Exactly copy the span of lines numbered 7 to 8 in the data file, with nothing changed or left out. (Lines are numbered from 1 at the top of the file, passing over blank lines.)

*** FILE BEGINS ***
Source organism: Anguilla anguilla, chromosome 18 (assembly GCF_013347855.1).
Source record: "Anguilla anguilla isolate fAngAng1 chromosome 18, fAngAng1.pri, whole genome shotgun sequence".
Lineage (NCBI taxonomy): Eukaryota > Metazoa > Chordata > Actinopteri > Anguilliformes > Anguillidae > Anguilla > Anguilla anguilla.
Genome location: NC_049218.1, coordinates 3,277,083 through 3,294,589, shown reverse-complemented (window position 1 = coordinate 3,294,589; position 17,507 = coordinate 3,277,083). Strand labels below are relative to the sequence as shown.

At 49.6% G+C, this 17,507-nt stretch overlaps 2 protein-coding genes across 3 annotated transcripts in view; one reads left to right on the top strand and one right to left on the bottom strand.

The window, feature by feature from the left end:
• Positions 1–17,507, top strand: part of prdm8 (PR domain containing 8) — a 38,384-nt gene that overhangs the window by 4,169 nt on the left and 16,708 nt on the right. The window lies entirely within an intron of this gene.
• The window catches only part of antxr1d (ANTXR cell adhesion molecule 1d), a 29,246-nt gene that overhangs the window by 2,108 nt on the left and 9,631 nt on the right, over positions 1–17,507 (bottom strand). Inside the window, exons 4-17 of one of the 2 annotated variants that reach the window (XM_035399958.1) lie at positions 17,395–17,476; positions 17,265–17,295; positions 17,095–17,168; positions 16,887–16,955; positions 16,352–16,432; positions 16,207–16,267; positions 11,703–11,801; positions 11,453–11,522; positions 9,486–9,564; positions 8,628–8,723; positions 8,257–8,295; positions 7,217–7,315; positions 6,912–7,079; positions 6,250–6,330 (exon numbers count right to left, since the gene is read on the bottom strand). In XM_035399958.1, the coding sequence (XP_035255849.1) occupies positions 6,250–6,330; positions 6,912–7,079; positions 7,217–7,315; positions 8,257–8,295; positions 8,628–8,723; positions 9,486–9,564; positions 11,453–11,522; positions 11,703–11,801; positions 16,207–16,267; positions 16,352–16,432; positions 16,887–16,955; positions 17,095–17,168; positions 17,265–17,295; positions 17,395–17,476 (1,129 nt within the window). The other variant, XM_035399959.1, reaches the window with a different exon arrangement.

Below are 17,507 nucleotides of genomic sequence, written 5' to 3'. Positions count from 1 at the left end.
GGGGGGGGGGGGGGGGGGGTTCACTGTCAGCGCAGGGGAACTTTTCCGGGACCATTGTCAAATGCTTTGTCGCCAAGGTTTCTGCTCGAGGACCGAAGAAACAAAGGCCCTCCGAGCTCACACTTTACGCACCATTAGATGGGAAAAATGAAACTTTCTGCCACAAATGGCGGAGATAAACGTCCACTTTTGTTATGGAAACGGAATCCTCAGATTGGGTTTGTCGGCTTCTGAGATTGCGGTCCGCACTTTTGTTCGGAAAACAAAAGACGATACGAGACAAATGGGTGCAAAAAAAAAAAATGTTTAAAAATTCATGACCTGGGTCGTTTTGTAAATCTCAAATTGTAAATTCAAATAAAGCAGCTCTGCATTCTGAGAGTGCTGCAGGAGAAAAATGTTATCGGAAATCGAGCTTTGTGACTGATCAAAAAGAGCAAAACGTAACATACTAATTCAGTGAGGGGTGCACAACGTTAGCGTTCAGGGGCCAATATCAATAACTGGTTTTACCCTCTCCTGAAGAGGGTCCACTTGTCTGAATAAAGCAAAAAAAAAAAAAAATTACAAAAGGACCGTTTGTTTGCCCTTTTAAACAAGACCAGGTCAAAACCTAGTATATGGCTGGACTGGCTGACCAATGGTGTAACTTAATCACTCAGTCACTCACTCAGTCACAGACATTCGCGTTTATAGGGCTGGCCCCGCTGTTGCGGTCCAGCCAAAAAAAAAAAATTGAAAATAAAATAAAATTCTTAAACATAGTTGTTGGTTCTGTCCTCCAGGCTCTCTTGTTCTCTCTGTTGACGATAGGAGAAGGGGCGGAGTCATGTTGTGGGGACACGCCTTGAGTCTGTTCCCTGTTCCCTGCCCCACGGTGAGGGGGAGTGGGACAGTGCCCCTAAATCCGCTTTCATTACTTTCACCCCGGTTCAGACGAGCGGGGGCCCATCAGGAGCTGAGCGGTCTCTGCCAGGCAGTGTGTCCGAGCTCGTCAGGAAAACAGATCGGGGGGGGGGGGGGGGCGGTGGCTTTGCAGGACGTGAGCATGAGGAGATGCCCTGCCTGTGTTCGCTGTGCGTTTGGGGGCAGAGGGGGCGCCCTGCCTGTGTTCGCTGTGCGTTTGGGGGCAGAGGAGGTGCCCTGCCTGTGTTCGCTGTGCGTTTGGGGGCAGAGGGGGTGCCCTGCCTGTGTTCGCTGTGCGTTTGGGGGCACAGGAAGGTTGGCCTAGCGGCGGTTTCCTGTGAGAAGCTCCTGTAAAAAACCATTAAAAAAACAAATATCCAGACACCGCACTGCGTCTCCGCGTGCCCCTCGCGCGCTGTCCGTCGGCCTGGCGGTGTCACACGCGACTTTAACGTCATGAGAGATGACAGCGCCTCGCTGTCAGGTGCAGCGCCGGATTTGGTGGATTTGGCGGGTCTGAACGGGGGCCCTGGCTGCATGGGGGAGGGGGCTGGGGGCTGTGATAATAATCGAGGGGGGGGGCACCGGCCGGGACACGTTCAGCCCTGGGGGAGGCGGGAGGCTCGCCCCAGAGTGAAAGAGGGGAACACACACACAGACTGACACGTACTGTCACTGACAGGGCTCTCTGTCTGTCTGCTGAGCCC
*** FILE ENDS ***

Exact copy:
• Positions 1–17,507, top strand: part of prdm8 (PR domain containing 8) — a 38,384-nt gene that overhangs the window by 4,169 nt on the left and 16,708 nt on the right. The window lies entirely within an intron of this gene.
• The window catches only part of antxr1d (ANTXR cell adhesion molecule 1d), a 29,246-nt gene that overhangs the window by 2,108 nt on the left and 9,631 nt on the right, over positions 1–17,507 (bottom strand). Inside the window, exons 4-17 of one of the 2 annotated variants that reach the window (XM_035399958.1) lie at positions 17,395–17,476; positions 17,265–17,295; positions 17,095–17,168; positions 16,887–16,955; positions 16,352–16,432; positions 16,207–16,267; positions 11,703–11,801; positions 11,453–11,522; positions 9,486–9,564; positions 8,628–8,723; positions 8,257–8,295; positions 7,217–7,315; positions 6,912–7,079; positions 6,250–6,330 (exon numbers count right to left, since the gene is read on the bottom strand). In XM_035399958.1, the coding sequence (XP_035255849.1) occupies positions 6,250–6,330; positions 6,912–7,079; positions 7,217–7,315; positions 8,257–8,295; positions 8,628–8,723; positions 9,486–9,564; positions 11,453–11,522; positions 11,703–11,801; positions 16,207–16,267; positions 16,352–16,432; positions 16,887–16,955; positions 17,095–17,168; positions 17,265–17,295; positions 17,395–17,476 (1,129 nt within the window). The other variant, XM_035399959.1, reaches the window with a different exon arrangement.